Approving Purchasing Card Transactions

Fraud Prevention Tip #38: Approving Purchasing Card Transactions – Good Questions to Ask

The use of Purchasing cards or P-Cards for small dollar transactions makes a lot of sense. The cost per transaction is significantly less than that incurred when a requisition, purchase order, invoice and check payment takes place. But with the convenience of P-Cards comes an elevated risk of abuse and fraud.

Compounding the risk is the fact that many organizations train employees in the proper use of P-Cards, but very few teach new supervisors how to review this activity. The flawed belief is that if you know the rules of using P-Cards, then of course you know how to review transactions submitted by subordinates.

Here is a long list of example questions to ask yourself when reviewing P-Card transactions. Create a shorter list that better reflects your business culture and exposures, and keep it handy the next time you review these purchases. Share your list with others in your work group or in an article for all employees.

1. What is the business purpose of the charge? Is it reasonable for the person making the claim?
2. Are original receipts or other support attached for every item claimed (as required by policy)?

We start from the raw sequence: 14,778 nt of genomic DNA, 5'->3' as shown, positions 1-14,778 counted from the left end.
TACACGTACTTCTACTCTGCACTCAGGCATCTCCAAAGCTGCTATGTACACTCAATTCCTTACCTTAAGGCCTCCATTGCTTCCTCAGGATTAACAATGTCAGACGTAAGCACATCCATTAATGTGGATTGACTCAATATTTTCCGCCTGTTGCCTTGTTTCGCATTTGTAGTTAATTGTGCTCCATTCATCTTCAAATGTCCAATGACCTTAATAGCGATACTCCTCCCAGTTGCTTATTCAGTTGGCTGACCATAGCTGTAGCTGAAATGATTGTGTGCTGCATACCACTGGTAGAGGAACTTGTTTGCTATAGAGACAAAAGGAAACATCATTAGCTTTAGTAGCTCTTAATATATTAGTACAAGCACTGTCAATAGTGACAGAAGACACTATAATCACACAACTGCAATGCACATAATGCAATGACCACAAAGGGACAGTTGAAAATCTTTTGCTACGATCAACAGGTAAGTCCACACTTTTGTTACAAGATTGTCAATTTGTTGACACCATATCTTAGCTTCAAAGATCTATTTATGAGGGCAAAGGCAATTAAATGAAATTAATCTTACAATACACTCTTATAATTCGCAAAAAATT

3. Is the expense allowable under organization policies?
4. Are the costs claimed ‘reasonable’ considering organization culture, policy, locations?
5. Does the receipt show the name, address and phone number of the vendor?
6. Were any costs split to avoid the allowable maximum?
7. Would this type of purchase normally require the issuance of a Purchase Order?
8. Could the item purchased be used in the home? If so, verify location of item.
9. Was the purchase date or time unusual – for example weekends, evenings or just prior to a holiday?
10. Was the quantity purchased reasonable?
11. Was the item returned for store credit?
12. Is P-Card spending in line with supervisor expectations and budget?
13. Does the purchase location make sense?
14. Where appropriate, verify that the place of business actually exists (for example, call the phone number printed on the receipt or search for their website).
15. If the charge is unfamiliar, consider entering SKU codes from receipts into the website of the vendor (for example, Home Depot.com).
16. For fuel purchases, review total charges over a period of several weeks or months. Compare to vehicle mileage.
17. Find what was purchased. Verify existence and business purpose.
18. When month-end control reports are received, perform a one-to-one match of every item on the control report back to original receipts.

John J. Hall, CPA

John J. Hall, CPA

John J. Hall, CPA, is an author, speaker and results expert who presents around the world at conventions, corporate meetings and association events. Throughout his 35-year career as a business consultant, corporate executive and professional speaker, John has helped organizations and individuals achieve measurable results. He inspires audience members in corporations, not-for-profit organizations and professional associations to step up, take action and “do what you can.”